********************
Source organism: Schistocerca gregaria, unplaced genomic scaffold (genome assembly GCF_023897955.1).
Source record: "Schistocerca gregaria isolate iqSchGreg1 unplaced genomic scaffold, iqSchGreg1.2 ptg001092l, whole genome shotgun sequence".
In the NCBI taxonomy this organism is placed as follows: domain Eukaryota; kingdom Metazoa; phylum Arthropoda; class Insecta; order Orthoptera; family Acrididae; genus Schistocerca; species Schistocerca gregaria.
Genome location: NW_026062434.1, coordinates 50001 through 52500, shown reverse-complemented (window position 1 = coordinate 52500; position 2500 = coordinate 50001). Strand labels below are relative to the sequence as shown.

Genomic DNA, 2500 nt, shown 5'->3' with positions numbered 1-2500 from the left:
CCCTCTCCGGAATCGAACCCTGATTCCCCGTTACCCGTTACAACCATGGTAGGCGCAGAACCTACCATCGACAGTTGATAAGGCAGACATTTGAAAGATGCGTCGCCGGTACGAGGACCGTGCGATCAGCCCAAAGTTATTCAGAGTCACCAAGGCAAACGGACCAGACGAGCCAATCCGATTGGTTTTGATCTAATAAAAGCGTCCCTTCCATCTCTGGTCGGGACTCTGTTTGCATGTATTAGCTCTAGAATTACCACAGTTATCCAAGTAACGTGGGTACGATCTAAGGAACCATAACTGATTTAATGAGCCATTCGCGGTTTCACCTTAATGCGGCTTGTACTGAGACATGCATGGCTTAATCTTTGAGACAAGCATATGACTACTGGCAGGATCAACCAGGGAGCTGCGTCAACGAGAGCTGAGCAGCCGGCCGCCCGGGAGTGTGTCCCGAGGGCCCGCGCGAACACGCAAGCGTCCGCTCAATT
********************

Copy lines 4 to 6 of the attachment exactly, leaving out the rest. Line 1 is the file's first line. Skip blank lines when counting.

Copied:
Genome location: NW_026062434.1, coordinates 50001 through 52500, shown reverse-complemented (window position 1 = coordinate 52500; position 2500 = coordinate 50001). Strand labels below are relative to the sequence as shown.

Genomic DNA, 2500 nt, shown 5'->3' with positions numbered 1-2500 from the left:
CCCTCTCCGGAATCGAACCCTGATTCCCCGTTACCCGTTACAACCATGGTAGGCGCAGAACCTACCATCGACAGTTGATAAGGCAGACATTTGAAAGATGCGTCGCCGGTACGAGGACCGTGCGATCAGCCCAAAGTTATTCAGAGTCACCAAGGCAAACGGACCAGACGAGCCAATCCGATTGGTTTTGATCTAATAAAAGCGTCCCTTCCATCTCTGGTCGGGACTCTGTTTGCATGTATTAGCTCTAGAATTACCACAGTTATCCAAGTAACGTGGGTACGATCTAAGGAACCATAACTGATTTAATGAGCCATTCGCGGTTTCACCTTAATGCGGCTTGTACTGAGACATGCATGGCTTAATCTTTGAGACAAGCATATGACTACTGGCAGGATCAACCAGGGAGCTGCGTCAACGAGAGCTGAGCAGCCGGCCGCCCGGGAGTGTGTCCCGAGGGCCCGCGCGAACACGCAAGCGTCCGCTCAATT